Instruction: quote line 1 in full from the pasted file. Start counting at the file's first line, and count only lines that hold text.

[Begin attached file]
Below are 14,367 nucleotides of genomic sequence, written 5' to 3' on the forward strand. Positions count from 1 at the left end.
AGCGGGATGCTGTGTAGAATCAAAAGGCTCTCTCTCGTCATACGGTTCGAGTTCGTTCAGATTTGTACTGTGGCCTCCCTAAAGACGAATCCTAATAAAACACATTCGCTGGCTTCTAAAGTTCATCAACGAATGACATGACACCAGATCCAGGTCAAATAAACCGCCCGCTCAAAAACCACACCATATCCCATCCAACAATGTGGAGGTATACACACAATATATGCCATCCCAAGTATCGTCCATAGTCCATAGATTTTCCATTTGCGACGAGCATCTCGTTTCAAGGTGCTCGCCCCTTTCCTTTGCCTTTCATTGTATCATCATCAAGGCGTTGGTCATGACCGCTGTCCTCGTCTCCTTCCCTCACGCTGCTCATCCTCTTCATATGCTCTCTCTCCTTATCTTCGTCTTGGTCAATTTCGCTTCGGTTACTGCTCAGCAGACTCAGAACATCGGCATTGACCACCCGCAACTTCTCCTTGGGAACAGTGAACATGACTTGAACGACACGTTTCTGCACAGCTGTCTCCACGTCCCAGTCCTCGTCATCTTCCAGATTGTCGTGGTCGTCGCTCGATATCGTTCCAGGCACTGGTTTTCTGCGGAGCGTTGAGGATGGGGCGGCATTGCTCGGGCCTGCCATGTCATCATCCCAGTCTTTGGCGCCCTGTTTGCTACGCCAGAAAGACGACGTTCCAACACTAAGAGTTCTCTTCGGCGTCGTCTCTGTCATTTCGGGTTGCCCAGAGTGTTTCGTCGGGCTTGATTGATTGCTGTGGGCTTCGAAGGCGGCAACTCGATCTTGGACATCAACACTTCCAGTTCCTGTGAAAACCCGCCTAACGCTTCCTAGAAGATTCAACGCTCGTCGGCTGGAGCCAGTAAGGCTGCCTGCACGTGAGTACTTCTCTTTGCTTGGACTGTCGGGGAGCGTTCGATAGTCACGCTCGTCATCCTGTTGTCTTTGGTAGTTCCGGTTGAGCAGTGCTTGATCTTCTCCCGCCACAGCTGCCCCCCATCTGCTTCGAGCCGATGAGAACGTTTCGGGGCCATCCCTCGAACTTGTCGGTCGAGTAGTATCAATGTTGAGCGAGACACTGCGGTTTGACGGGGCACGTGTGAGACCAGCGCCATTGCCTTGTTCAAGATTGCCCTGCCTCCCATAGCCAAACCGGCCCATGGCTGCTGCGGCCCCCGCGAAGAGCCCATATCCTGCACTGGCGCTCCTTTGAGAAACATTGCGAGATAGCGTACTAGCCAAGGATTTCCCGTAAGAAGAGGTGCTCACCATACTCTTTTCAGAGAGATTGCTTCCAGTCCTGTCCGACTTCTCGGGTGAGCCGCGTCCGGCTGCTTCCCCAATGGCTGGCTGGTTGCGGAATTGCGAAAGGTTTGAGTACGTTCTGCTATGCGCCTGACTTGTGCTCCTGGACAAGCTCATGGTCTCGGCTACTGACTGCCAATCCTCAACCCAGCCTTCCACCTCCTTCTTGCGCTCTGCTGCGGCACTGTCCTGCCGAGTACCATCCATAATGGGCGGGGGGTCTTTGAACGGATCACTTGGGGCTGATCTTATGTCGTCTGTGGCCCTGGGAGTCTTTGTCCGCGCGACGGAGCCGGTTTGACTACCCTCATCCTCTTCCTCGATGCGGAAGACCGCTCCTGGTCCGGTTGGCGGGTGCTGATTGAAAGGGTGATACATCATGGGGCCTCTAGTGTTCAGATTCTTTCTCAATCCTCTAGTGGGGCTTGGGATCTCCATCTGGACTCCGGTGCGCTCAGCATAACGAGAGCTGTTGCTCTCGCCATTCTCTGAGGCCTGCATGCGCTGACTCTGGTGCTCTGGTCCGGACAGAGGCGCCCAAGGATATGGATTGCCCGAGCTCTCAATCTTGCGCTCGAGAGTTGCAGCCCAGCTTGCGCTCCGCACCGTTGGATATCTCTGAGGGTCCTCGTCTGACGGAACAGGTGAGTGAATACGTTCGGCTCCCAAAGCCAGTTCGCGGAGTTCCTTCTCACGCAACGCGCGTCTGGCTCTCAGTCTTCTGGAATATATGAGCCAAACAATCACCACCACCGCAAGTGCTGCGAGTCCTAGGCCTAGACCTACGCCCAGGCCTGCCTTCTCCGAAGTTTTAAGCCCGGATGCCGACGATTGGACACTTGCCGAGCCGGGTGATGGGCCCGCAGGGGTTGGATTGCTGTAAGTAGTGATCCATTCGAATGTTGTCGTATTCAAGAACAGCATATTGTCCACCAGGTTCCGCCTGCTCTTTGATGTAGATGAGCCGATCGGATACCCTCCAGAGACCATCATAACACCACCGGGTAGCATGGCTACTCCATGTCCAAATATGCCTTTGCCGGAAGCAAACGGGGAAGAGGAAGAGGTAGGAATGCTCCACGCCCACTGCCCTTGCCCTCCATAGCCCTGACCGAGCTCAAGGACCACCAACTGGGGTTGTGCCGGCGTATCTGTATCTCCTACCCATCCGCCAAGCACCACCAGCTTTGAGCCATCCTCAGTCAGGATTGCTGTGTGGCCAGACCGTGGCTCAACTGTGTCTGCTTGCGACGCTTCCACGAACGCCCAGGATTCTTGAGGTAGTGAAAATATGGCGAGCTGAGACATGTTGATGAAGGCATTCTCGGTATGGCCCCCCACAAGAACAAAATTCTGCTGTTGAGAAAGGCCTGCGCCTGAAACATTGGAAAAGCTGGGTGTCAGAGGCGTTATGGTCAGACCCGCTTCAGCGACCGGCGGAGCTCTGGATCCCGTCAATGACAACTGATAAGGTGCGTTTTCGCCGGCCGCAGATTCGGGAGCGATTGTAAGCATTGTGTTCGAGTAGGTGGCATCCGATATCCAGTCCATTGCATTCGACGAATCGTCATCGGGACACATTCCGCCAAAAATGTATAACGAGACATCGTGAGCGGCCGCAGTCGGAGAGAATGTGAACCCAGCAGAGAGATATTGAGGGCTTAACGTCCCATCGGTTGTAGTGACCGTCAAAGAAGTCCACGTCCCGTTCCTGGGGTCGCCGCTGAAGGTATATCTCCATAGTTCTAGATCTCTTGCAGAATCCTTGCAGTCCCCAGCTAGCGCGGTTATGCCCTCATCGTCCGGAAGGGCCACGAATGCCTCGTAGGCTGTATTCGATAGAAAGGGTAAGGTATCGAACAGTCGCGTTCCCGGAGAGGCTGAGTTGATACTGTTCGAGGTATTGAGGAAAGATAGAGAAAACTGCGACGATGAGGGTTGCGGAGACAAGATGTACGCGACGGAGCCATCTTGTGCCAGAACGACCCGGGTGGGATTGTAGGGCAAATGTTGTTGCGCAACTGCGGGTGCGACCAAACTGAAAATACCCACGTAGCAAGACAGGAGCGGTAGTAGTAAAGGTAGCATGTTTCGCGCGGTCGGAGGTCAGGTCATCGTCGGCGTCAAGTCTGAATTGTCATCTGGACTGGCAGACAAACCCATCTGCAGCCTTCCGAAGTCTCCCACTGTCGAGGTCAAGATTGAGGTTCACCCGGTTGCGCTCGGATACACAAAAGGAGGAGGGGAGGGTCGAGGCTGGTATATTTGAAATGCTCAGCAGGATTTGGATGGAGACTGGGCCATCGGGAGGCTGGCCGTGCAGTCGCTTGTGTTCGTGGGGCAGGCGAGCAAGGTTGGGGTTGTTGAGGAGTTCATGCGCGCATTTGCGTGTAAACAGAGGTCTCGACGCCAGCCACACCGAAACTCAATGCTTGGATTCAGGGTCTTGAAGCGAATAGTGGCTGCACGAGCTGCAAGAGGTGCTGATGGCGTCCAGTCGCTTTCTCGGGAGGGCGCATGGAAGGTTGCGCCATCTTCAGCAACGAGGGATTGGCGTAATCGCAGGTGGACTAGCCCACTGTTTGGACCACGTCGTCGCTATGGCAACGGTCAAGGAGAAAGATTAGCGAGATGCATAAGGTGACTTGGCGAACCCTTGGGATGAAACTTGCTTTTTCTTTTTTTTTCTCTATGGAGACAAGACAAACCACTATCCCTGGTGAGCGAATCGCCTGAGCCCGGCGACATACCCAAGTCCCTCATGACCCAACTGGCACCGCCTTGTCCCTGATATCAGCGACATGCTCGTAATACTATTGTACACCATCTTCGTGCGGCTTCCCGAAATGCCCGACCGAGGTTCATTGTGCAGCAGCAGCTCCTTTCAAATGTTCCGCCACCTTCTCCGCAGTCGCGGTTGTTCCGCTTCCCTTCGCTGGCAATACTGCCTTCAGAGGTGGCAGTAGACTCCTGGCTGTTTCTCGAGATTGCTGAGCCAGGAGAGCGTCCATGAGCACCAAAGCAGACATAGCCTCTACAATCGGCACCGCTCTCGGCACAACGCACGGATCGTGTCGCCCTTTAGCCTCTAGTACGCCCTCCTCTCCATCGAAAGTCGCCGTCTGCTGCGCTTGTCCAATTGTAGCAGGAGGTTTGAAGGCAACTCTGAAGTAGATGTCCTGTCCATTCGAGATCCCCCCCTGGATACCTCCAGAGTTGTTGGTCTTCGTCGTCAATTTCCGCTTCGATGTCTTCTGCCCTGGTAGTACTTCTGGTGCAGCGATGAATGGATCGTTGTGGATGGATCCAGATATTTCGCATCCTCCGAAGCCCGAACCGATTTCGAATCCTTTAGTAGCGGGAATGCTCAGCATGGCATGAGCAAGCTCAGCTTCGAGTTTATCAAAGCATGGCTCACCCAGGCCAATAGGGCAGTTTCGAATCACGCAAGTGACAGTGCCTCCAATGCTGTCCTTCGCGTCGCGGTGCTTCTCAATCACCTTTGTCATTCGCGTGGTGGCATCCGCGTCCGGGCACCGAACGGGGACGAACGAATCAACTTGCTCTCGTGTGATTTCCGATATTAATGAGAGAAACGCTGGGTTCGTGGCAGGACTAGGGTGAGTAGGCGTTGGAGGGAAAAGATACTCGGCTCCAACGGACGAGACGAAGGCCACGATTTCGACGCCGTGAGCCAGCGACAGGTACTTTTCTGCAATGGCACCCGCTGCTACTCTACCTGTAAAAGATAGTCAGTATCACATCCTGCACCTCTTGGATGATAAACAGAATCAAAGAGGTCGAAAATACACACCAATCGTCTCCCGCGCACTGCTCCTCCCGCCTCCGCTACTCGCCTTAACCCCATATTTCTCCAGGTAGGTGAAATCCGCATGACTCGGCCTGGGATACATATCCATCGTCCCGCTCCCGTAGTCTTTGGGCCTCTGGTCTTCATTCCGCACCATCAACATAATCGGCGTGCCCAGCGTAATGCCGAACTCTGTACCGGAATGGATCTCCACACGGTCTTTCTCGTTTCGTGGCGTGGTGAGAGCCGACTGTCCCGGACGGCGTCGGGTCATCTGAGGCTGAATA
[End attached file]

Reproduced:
Below are 14,367 nucleotides of genomic sequence, written 5' to 3' on the forward strand. Positions count from 1 at the left end.